Moore, now 35, began taking dance classes at age 8 in her hometown of Breckenridge, Colo. from Kim DelGrosso. In 1988, DelGrosso moved her family and her studio to Orem. The Center Stage Performing Arts Studio become known for producing many of the regulars on TV shows such as "Dancing With the Stars" and "SYTYCD."
Moore and DelGrosso have remained close, and when DelGrosso stopped by ODT's rehearsal last week, she said she "fell in love" with Moore's newest piece.
"I've known Mandy since her mother brought her to my studio in Colorado and told me she had a daughter who was an amazing dancer," DelGrosso said with a laugh. "And, of course, every mother thinks this, but in this case it was true."
All six of the DelGrosso daughters dance, and DelGrosso refers to Moore "as the blonde DelGrosso daughter I never had." Like any stage mother, she openly brags about the humble Moore's accomplishments.
"She is an amazing artist and we haven't even begun to see where she will go," DelGrosso said. "She was in England last year with 'So You Think You Can Dance' and teaches in Italy in the summer, and at the very prestigious EDGE Performing Arts Center in West Hollywood. And then she still finds time to help out her hometown by arranging the routines for the annual hospital fundraiser in Summit County, Colo."
With so much professional experience, you wouldn't think Moore would have "Shut Up & Dance!" opening-night jitters. "The five pieces of music I used Motown, R&B and blues music made me want to move and groove and create a feeling between people rather than just shapes and lines," she said. "I'm a little nervous for opening, but I glad because it means I still really love what I do."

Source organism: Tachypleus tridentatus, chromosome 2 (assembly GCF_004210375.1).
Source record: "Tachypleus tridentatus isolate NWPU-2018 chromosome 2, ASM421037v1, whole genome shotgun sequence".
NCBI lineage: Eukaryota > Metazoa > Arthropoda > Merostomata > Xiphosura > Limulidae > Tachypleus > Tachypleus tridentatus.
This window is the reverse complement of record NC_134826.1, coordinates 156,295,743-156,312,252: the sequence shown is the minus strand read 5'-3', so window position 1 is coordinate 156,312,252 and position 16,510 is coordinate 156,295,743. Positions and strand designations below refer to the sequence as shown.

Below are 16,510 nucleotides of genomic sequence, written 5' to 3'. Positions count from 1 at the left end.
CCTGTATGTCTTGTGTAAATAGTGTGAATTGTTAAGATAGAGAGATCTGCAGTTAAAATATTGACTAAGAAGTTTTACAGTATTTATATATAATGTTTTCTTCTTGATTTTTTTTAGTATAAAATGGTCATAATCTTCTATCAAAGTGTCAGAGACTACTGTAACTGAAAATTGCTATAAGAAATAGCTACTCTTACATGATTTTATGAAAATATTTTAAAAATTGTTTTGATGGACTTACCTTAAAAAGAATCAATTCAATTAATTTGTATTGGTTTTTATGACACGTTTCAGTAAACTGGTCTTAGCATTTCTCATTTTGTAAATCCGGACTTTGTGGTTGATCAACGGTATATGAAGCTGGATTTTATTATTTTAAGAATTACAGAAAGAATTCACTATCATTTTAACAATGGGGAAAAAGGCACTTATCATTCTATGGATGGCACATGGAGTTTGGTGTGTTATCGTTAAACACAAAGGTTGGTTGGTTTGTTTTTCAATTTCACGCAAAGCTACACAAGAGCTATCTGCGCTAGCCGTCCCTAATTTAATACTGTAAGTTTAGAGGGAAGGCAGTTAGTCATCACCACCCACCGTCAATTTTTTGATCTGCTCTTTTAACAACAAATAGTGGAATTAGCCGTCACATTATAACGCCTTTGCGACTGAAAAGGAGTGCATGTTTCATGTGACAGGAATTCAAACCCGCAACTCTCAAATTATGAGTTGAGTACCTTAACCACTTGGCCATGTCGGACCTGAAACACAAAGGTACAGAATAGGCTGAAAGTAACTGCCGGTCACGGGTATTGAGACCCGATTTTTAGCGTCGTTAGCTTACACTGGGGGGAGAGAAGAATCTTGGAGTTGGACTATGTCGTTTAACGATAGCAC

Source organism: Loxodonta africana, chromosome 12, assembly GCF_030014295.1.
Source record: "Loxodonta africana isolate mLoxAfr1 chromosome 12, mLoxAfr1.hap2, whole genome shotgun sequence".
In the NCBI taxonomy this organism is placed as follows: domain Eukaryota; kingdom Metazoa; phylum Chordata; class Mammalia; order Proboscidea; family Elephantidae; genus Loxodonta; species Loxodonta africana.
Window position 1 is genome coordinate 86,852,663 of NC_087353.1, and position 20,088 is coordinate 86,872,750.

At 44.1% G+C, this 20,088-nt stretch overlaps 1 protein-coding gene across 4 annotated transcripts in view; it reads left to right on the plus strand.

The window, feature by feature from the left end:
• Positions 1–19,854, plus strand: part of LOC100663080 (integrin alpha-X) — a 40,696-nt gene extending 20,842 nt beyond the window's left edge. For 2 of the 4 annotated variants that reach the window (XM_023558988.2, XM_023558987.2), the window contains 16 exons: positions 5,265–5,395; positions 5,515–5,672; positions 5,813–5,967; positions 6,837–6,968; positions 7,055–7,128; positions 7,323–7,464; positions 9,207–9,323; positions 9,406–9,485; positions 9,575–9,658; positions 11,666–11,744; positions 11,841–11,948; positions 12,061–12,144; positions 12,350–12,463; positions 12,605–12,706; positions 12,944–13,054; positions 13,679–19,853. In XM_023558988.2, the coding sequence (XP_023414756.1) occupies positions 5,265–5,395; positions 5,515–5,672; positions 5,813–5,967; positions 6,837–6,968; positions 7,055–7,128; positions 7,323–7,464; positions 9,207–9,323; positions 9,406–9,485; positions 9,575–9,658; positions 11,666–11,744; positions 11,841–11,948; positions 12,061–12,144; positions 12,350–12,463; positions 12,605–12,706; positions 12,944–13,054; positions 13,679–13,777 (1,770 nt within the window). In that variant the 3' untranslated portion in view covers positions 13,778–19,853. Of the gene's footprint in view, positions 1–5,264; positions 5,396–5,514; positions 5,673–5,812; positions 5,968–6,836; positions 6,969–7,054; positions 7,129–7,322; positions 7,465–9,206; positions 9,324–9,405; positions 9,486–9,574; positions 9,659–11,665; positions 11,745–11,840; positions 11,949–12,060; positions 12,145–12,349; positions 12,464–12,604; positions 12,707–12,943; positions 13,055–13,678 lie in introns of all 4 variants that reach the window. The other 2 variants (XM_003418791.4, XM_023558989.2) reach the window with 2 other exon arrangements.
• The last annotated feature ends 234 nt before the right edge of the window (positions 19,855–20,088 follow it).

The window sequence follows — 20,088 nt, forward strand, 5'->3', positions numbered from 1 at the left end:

Odyssey Dance Theatre's 'Shut Up & Dance!'
The Salt Lake City-based dance company presents its spring repertory season of three programs, featuring "So You Think You Can Dance's" Tadd Gadduang and Ryan Di Lello, in a revival of "Romeo + Juliet"; plus new premieres, including a new work by SYTYCD choreographer Mandy Moore.
When • Wednesday, Feb. 1-Saturday, Feb. 11
"Dancescapes" featuring SoulEscape's "Beyond the Canvas" • Wednesday, Feb. 1, 7:30 p.m.; Saturday, Feb. 4, 2 p.m.; Tuesday, Feb. 7, and Friday, Feb. 10, 7:30 p.m
"Sledgehammer" and three new works • Thursday, Feb. 2, Saturday, Feb. 4, and Wednesday, Feb. 8, 7:30 p.m.; Saturday, Feb. 11, 2 p.m.
"Romeo + Juliet" • Friday, Feb. 3, Monday, Feb. 6, Thursday, Feb. 9, and Saturday, Feb. 11, 7:30 p.m.
Where • Kingsbury Hall, 1395 E. Presidents Circle, University of Utah campus, Salt Lake City
Tickets • $20, $25, $30, $35, $40 (plus handling and facility fees); http://www.kingtix.com; student rush and multiple show discounts available at 801-581-7100.
Also • April 12-14, the dance company will present a workshop, competition and showcase at Dixie High School, St. George. As part of the event, there will be a round-table discussion about show business for parents featuring artistic director Derryl Yeager and Christina Aguilera's mother, Shelly Kearns.
To register • odysseydance.com